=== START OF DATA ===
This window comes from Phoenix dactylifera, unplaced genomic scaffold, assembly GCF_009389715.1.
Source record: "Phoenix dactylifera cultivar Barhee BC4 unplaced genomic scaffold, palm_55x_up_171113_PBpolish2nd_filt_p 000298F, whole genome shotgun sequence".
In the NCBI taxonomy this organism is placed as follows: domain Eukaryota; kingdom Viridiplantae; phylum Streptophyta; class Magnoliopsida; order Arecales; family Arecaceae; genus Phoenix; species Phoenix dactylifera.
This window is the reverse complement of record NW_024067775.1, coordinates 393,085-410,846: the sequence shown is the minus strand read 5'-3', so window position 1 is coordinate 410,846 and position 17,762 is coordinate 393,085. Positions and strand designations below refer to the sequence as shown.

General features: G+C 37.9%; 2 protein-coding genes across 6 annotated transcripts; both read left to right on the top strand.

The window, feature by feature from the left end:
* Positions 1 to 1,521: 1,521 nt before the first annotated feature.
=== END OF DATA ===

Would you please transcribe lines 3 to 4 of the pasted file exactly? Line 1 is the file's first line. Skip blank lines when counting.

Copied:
In the NCBI taxonomy this organism is placed as follows: domain Eukaryota; kingdom Viridiplantae; phylum Streptophyta; class Magnoliopsida; order Arecales; family Arecaceae; genus Phoenix; species Phoenix dactylifera.
This window is the reverse complement of record NW_024067775.1, coordinates 393,085-410,846: the sequence shown is the minus strand read 5'-3', so window position 1 is coordinate 410,846 and position 17,762 is coordinate 393,085. Positions and strand designations below refer to the sequence as shown.